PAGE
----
And cut it — now!
Looking for a rare mineral to repair the TARDIS, the Doctor arrives on Varos, where political prisoners and their guards are all subjected to sadistic tortures and executions which the colony’s inhabitants view and vote on through interactive television. Accused of being alien infiltrators helping the colony’s rebel factions, the Doctor and Peri find themselves the latest unwilling subjects in this most extreme form of reality TV.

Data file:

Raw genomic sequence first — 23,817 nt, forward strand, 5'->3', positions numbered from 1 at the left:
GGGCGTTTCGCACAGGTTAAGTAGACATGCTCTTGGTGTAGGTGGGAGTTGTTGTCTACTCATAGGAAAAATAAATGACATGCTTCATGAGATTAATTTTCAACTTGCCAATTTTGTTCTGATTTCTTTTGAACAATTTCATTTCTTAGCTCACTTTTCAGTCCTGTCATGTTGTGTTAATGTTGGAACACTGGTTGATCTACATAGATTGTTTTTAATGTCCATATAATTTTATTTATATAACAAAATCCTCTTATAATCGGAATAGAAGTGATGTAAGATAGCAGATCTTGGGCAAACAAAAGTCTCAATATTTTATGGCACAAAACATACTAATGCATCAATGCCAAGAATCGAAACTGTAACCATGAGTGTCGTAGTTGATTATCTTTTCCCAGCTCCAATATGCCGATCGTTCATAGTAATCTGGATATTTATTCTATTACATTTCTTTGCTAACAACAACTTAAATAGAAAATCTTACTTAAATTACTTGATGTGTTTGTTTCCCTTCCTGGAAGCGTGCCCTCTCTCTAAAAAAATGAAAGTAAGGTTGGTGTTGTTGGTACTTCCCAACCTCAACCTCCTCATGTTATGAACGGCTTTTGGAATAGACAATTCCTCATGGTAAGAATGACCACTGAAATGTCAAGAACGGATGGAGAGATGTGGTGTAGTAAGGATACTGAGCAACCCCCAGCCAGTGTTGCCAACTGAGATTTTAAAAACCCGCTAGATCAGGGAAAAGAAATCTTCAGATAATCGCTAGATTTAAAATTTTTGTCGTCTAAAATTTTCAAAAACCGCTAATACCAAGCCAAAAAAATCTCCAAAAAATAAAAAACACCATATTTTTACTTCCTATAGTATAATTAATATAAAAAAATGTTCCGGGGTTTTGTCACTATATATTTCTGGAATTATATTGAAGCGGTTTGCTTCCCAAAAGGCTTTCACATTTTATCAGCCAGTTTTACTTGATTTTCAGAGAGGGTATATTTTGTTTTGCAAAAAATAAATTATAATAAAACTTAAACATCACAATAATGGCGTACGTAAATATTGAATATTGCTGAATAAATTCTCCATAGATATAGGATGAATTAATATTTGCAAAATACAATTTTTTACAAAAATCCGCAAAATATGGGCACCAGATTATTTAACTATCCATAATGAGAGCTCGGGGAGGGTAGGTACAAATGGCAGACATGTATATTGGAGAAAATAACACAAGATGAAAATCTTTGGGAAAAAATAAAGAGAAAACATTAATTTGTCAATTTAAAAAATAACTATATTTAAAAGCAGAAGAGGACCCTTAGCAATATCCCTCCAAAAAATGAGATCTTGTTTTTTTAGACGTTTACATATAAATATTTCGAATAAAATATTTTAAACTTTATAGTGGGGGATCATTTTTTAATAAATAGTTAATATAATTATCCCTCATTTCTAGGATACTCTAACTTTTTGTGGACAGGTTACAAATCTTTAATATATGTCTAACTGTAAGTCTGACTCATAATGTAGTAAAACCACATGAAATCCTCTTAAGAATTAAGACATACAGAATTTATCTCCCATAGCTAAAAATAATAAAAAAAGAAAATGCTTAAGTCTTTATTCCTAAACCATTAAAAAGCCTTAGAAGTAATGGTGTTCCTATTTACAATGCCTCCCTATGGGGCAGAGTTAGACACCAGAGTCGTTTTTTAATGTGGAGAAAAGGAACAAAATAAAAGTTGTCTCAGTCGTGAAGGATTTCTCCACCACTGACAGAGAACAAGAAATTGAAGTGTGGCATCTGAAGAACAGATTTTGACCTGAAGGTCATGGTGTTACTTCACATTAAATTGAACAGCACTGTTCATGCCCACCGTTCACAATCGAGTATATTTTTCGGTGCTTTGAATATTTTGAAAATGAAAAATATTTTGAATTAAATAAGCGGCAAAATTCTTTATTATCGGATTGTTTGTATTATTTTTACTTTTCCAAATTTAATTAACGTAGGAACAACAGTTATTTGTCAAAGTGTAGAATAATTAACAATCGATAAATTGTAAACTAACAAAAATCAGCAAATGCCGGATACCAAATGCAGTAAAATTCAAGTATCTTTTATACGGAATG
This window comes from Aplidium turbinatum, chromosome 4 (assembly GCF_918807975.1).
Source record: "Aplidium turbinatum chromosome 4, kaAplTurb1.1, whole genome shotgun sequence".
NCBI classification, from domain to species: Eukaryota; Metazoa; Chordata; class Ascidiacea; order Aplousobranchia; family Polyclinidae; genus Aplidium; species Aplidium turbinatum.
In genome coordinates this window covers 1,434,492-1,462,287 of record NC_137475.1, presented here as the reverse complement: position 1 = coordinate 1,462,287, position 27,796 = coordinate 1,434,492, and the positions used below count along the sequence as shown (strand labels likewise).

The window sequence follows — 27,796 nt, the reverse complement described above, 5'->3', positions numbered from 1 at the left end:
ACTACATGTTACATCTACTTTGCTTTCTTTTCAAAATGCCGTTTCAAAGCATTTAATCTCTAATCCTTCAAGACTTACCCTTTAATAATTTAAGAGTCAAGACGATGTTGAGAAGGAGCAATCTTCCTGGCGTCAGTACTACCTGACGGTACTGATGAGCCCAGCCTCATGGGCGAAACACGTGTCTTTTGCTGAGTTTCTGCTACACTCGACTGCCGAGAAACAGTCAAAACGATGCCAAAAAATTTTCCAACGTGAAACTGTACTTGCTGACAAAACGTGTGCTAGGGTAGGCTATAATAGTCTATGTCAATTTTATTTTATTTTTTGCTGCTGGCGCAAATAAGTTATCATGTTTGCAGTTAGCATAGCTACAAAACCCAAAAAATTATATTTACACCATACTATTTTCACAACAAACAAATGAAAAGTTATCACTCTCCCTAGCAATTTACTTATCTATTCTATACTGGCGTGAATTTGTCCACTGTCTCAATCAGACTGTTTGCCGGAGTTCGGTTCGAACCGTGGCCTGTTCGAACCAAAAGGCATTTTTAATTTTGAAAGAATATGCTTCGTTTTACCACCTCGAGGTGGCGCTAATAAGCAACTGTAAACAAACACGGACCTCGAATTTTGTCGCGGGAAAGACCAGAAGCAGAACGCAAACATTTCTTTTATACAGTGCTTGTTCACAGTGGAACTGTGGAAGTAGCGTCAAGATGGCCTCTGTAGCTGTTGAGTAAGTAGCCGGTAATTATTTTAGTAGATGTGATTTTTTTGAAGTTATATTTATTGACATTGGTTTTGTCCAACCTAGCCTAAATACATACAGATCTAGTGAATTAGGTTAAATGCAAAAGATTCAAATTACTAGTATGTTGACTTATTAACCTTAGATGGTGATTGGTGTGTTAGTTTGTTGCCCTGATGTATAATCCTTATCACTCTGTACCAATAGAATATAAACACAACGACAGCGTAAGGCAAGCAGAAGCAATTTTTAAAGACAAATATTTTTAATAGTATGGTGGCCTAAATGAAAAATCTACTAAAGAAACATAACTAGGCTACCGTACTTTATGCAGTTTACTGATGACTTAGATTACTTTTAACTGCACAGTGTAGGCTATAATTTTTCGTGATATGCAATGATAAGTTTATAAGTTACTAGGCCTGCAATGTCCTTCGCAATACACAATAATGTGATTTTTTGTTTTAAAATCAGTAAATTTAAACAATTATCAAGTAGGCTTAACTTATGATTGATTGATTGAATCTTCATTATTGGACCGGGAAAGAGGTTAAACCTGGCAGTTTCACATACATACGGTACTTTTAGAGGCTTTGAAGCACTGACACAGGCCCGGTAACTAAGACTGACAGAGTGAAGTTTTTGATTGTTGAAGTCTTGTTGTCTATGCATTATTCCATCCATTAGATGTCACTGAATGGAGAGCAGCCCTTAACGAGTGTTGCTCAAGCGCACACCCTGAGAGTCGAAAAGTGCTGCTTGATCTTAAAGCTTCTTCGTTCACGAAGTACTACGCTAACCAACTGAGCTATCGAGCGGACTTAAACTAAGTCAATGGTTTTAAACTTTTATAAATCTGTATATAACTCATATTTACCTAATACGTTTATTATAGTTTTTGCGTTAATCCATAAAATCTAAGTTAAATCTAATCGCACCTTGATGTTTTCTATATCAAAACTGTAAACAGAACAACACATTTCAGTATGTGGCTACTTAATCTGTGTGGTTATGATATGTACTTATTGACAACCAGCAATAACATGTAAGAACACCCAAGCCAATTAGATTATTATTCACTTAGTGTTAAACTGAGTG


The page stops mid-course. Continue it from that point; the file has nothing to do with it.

Vengeance on Varos can be considered as one of the stories that best demonstrates the violent and dark places the show was heading under the guidance of Eric Saward during Colin Baker’s era. It is undeniably a great story, focusing on reality television and showing how dictatorships cling to power, however, demonstrates sadistic violence towards individuals, as well as horrible punishments. The Doctor is not immune to this violent streak, which is the biggest problem in my opinion with this story.